For the final part of this delightful walk, and one that I shall be wishing to complete some time soon, we headed from the end, in Filey, and walked briefly backwards to Muston, which at one time had a Scarecrow Festival; but was recently axed!

Before we headed off from Filey, we did an incredibly long beach walk  from Reighton (Haven Reighton Sands Holiday Park), and headed north towards Filey Beach & Filey, in order to get there; recommended!  From the start, Filey was a ways ahead, with a distinctive protrusion that you are welcome to climb if you wish.

Beach towards Filey

Looking back aways towards the Reighton section complete with WW2 formations, I think.  It was interesting to note, just how many people who were there on the day.  And also, the number of very well-behaved dogs.

Equally, there were certainly some brave souls catching the waves.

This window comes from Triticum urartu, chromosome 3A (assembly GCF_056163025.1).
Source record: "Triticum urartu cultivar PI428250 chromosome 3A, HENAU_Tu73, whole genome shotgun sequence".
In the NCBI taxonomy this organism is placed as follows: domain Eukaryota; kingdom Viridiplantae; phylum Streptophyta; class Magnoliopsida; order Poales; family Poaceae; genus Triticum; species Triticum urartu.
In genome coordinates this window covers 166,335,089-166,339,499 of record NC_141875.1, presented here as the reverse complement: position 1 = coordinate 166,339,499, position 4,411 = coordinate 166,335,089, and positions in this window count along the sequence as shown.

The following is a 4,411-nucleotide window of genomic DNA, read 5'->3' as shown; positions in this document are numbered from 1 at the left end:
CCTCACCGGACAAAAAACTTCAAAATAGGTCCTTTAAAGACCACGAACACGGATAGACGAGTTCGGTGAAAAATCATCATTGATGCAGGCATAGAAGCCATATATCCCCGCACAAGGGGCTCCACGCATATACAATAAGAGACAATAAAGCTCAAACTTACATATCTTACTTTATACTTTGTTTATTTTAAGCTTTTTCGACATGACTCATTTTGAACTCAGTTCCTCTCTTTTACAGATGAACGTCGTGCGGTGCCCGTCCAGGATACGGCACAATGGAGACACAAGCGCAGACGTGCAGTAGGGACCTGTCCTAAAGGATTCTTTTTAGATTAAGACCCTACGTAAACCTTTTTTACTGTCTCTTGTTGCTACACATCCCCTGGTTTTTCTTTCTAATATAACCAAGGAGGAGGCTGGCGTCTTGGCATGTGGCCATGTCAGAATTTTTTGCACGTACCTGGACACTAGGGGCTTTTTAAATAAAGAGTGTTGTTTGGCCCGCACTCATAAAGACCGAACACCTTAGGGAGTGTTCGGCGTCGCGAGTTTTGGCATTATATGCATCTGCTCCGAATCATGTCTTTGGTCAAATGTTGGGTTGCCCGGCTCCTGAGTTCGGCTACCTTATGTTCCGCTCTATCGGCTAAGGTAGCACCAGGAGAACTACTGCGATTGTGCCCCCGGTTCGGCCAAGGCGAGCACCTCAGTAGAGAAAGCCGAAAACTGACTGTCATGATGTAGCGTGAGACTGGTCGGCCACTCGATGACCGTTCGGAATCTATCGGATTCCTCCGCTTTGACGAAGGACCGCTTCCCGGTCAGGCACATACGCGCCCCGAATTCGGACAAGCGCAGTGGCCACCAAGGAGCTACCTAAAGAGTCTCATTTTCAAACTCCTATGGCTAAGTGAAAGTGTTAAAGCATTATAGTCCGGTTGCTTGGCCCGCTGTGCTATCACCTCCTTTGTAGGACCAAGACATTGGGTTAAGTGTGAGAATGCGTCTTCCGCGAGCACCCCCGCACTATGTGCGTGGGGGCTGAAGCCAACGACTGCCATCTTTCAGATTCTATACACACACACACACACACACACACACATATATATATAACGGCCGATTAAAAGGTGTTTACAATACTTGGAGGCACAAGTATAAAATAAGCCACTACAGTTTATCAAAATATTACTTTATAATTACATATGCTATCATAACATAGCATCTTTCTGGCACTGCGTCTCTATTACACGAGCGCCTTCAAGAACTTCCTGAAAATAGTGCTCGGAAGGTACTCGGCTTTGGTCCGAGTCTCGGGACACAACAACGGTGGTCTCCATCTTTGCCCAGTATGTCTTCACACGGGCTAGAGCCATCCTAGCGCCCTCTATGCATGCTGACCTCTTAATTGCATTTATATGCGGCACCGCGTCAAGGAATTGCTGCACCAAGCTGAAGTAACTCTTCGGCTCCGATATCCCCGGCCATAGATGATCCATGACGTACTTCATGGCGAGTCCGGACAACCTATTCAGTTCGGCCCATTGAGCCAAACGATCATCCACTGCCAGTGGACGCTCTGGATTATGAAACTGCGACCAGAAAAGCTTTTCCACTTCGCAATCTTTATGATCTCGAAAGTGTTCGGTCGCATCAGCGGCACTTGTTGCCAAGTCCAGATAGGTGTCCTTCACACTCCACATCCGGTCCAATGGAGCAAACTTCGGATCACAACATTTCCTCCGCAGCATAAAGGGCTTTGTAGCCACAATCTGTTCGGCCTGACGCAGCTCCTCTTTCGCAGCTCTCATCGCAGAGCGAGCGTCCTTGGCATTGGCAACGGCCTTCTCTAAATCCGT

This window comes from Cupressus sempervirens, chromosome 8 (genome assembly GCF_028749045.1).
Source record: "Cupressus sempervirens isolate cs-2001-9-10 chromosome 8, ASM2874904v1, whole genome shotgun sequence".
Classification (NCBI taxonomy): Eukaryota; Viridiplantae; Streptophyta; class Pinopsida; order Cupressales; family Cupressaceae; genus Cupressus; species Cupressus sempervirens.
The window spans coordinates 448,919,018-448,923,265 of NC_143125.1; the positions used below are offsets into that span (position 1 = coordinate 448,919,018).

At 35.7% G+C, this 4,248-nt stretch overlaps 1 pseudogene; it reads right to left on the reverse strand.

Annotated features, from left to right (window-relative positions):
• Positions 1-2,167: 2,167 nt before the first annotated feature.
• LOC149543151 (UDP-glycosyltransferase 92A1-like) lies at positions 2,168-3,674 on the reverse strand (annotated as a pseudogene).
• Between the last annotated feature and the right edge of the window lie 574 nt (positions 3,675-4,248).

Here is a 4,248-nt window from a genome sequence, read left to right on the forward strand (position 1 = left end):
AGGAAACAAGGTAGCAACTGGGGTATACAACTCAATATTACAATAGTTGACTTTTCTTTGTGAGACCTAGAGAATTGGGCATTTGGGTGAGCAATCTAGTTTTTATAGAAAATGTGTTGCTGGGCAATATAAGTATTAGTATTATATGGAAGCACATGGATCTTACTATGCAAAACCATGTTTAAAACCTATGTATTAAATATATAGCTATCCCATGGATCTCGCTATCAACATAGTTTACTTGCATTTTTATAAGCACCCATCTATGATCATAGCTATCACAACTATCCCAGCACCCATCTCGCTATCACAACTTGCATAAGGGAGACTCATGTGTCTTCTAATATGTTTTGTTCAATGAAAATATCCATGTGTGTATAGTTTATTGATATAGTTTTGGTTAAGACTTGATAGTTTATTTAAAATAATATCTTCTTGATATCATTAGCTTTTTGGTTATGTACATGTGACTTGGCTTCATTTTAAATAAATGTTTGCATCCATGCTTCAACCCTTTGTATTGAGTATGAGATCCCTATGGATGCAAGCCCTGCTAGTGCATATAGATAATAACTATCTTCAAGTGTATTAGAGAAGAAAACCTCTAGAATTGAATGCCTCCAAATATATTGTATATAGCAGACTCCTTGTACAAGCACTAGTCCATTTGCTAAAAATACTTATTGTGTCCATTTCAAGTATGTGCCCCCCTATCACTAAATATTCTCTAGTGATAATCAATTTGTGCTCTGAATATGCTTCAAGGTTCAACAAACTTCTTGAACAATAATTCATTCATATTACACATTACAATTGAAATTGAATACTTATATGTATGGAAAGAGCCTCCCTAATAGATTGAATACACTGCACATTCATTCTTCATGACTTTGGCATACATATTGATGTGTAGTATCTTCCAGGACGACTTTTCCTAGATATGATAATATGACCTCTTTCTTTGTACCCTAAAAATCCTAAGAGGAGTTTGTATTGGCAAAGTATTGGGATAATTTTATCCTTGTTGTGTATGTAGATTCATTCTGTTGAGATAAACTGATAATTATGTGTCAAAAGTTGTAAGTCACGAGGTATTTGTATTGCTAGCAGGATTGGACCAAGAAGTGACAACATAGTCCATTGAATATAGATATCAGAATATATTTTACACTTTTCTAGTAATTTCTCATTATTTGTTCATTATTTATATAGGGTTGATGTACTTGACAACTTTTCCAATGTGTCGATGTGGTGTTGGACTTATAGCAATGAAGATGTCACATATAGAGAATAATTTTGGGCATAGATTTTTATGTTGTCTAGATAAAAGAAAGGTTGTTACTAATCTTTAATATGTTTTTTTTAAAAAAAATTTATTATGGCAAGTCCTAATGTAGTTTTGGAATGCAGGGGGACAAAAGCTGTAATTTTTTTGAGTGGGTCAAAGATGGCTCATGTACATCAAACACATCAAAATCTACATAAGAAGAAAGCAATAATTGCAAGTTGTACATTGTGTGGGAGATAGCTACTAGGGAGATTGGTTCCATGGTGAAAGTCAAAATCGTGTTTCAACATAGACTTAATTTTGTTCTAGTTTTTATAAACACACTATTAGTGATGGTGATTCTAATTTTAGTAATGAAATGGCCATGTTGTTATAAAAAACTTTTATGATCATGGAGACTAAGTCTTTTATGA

Surfing in Yorkshire!

When we finally made Filey, after only an hour, it was a very pleasant surprise.  But the appropriate British seaside food just made it seem just so right!

Beef burger; even more delicious after a long beach walk!

Whilst in Filey, there was everything to expect from a seaside experience, with huts at the beach, delightful views over the coast and a charming town centre.

From here, it was actually quite easy to meander through Filey, and onto the correct pathway.   It is not very long, and with a distance of only about 2+ miles, we were in Muston in no time . . . for a pint, at the Ship Inn.

Along the way to Muston, from Filey

After this, there was a very fast, local connection by bus, back to Reighton to collect our car.  It should be said, that Filey is connected with British Rail; for those who would wish to start their way from here, and head towards the start of the Wolds Way, located in Kingston-upon-Hull.